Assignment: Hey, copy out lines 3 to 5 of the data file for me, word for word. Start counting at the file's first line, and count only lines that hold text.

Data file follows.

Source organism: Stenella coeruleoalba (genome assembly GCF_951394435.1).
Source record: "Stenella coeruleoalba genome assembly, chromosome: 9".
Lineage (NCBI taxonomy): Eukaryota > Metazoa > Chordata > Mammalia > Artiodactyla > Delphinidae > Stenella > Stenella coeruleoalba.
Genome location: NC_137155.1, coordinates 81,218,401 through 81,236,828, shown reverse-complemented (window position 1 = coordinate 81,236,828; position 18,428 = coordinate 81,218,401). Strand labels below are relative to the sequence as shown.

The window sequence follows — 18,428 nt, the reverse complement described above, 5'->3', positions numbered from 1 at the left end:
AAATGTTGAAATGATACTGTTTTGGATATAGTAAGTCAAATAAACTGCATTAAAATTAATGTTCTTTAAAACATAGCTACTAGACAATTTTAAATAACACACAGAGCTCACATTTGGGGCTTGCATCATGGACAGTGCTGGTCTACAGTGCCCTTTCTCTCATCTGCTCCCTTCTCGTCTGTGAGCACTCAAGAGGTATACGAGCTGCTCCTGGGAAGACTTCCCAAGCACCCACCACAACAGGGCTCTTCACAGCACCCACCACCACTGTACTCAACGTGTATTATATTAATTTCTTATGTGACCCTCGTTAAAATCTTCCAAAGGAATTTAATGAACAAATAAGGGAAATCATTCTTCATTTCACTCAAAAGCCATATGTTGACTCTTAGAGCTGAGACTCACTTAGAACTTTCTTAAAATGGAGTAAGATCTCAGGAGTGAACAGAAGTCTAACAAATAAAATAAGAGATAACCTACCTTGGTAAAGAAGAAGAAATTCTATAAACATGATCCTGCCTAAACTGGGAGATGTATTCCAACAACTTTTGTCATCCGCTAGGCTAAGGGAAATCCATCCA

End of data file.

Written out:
Lineage (NCBI taxonomy): Eukaryota > Metazoa > Chordata > Mammalia > Artiodactyla > Delphinidae > Stenella > Stenella coeruleoalba.
Genome location: NC_137155.1, coordinates 81,218,401 through 81,236,828, shown reverse-complemented (window position 1 = coordinate 81,236,828; position 18,428 = coordinate 81,218,401). Strand labels below are relative to the sequence as shown.

The window sequence follows — 18,428 nt, the reverse complement described above, 5'->3', positions numbered from 1 at the left end: